Intel has released details of its Goldmont Plus microarchitecture. The design has several major advancements that boost performance and could lay the groundwork for more core-heavy designs in the future. For now, the revamped low-power cores will help Intel fend off the rise of Qualcomm's ARM-powered Windows 10 devices.
Intel recently released its Gemini Lake architecture with the Pentium and Celeron Silver SOCs. Intel announced the new processors with little aplomb or detail, and follow up questions helped us ferret out a few of the more obvious enhancements to the design. However, the details of the underlying Goldmont Plus microarchitecture, which has a deceivingly similar name to the Goldmont cores, eluded us.
Intel claims to have wrung impressive performance improvements from Gemini Lake, which features the Goldmont Plus cores, but with the same 14nm process found on its predecessor. That hints that the company made major architectural improvements, and now that Intel has refreshed its Architectures Optimization Reference Manual, it's clear the company has taken a huge step forward with the Goldmont Plus microarchitecture.
Goldmont Plus CPU Core Pipeline
The enhanced Goldmont core comes with plenty of improved features. Intel expanded Goldmont's back-end pipeline from a 3-way allocation/retire to a 4-wide allocation/retire alignment, but the design inherits its predecessors' 3-wide fetch and decode pipeline. The microarchitecture also features an enhanced branch prediction unit and Intel bulked up the shared second level pre-decode cache from 16KB to 64KB.
Other improvements include a wider integer execution unit. This includes a load/store scheduler, three ALU schedulers, and a new dedicated JEU (Jump Execution Unit) port that supports faster branch prediction. Intel also expanded the load/store buffers, although the document does not provide specifics. A larger reservation station (scheduler) and expanded re-order buffer entries also support a larger out-of-order window. Intel also employs a Radix-1024 floating point divider for "fast scalar/packed single, double and extended precision floating point divides," along with paging cache enhancements.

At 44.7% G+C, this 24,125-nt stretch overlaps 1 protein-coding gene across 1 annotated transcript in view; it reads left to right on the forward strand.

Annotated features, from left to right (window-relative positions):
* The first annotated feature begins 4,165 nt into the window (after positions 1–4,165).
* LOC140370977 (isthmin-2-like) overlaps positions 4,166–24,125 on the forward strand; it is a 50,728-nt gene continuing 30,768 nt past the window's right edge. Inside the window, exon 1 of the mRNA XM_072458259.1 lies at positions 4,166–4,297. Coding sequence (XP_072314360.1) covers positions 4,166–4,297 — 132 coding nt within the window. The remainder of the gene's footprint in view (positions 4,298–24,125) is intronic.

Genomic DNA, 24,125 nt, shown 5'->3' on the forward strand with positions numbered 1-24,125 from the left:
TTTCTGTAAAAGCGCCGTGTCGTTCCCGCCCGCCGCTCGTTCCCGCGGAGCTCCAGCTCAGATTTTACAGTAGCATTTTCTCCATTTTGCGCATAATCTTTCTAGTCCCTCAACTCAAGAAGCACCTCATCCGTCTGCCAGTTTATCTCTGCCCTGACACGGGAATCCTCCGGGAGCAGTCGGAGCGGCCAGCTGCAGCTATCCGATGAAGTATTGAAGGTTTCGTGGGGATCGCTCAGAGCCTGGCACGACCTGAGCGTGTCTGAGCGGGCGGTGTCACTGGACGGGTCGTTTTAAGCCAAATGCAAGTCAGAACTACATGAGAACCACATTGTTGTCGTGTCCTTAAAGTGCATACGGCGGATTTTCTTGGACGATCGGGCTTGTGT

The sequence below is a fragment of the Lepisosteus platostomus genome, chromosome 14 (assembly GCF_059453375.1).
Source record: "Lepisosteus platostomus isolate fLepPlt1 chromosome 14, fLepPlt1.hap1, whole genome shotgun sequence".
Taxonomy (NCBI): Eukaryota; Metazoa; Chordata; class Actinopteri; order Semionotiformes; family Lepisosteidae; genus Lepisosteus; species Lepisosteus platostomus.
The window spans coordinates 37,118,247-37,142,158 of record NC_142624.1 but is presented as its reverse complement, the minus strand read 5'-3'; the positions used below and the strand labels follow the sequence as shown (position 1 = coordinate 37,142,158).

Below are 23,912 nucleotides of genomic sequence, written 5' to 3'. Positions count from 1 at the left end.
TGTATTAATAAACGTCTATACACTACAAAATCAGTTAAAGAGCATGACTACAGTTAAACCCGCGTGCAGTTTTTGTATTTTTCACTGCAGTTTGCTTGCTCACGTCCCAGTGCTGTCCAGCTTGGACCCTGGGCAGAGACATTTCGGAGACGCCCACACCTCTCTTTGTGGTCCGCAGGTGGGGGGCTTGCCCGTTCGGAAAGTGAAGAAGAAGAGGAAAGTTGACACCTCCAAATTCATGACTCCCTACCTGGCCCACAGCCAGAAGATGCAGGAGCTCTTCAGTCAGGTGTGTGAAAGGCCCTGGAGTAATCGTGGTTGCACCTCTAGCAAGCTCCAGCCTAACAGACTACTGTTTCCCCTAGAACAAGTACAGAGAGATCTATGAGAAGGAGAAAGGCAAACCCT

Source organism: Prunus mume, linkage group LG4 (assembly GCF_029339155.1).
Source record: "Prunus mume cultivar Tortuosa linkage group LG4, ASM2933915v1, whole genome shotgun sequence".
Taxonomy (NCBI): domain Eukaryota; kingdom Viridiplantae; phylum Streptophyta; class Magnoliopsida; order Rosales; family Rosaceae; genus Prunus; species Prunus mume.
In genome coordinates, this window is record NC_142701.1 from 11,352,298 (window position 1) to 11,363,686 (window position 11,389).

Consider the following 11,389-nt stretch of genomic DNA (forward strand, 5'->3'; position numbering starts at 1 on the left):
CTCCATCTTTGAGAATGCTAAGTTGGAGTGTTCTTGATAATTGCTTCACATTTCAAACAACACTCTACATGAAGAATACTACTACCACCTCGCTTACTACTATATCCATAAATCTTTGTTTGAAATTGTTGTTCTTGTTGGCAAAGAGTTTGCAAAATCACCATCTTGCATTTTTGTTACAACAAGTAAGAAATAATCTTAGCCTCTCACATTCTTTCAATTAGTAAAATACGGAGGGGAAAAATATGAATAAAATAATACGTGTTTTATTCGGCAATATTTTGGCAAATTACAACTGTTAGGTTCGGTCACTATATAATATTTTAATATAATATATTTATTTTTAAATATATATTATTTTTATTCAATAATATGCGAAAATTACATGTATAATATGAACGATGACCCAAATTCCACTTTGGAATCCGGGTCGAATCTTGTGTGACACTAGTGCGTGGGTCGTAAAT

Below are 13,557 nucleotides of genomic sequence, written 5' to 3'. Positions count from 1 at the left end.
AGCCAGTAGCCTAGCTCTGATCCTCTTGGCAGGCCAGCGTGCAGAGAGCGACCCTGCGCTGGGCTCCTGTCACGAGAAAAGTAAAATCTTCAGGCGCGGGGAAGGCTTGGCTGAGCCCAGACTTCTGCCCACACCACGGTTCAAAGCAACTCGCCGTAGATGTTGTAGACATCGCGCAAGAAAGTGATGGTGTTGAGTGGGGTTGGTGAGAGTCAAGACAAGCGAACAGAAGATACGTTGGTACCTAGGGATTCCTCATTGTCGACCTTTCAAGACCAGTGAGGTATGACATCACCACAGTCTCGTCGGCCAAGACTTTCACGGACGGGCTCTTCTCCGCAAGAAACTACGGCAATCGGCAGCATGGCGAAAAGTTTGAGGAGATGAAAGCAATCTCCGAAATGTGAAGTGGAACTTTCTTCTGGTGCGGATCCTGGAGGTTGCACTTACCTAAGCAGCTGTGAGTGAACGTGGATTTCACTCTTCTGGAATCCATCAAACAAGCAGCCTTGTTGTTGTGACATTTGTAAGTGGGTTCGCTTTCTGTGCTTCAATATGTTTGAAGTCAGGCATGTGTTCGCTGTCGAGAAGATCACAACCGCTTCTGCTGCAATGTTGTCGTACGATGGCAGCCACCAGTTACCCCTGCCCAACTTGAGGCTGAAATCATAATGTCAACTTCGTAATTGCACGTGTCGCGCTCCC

Intel also added a shared second-level instruction and data TLB (Translation Lookaside Buffer; seen as ITLB and TLB on the graphics). The previous-gen architecture only supported data cache on the second-level TLB. Intel also made paging cache enhancements. There is also a slight uptick in the branch mispredict penalty to 13 cycles.
Perhaps one of the largest changes is a shift to a modular design that features quad-core clusters that share 4MB of L2 cache. That design could allow the company to simply add more clusters to build out larger processors with heftier core counts.
It might seem counter-intuitive to build large Atom-class processors, but pairing the enhanced performance with a low-power modular chip design could prove useful as Intel seeks to fend off newly-resurgent ARM competitors in the data center. The current design could help Intel grapple with the pending influx of Qualcomm-powered Windows 10 ARM devices, so the improved microarchitecture could serve Intel well on multiple fronts.
Intel is notably late with its 10nm process, and many predict the company will not release a new microarchitecture until Ice Lake, so the newly-revamped Goldmont is a positive development. The improvements to the Goldmont Plus microarchitecture are impressive, and curiously understated by Intel; we typically see more fanfare when the company makes big advances. There have already been new devices spotted with Gemini Lake in the wild, so we expect to see several new models wielding the Gemini Lake SoC at CES.
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Paul Alcorn is the Deputy Managing Editor for Tom's Hardware US. He writes news and reviews on CPUs, storage and enterprise hardware.
Nice digging, Paul. Thanks for the update.20535543 said:now that Intel has refreshed its Architectures Optimization Reference Manual, it's clear the company has taken a huge step forward with the Goldmont Plus microarchitecture
Given that Goldmont was already appearing in entry-level laptops, I wish we could see some benchmarks to know how they compare with Intel's big cores on games and other apps interesting readers of this site.
In mobile land no one gives a fluck duck about intel chips. It only was a tiny bit relevant when intel had to pretty much give them for free to some chinese OEM's in order to artifially get marketshare, they failed miserably, and the chips for free program was axed.Reply
Sin Zen scale so down so well in efficiency when you relax the frequencies, the major threat for cheap laptops/tablets to the ARM+win10 combo is the Ryzen 2c/4t 128-256 Vega SP APU's with <10w TDP.
Yes, they did quite poorly in the cell phone market, but these aren't cell phone SoCs. Intel sells lots of these into entry-level laptops and Chromebooks.20541025 said:In mobile land no one gives a fluck duck about intel chips. It only was a tiny bit relevant when intel had to pretty much give them for free to some chinese OEM's in order to artifially get marketshare, they failed miserably, and the chips for free program was axed.
This is 1.5 generations newer than the cores they used in mobile. Aren't you at least curious to see how they compare to Intel & AMD desktop cores?20541025 said:Zen scale so down so well in efficiency when you relax the frequencies, the major threat for cheap laptops/tablets to the ARM+win10 combo is the Ryzen 2c/4t 128-256 Vega SP APU's with <10w TDP.
We can speculate all we want, but data is king. I say let's have some benchmarks!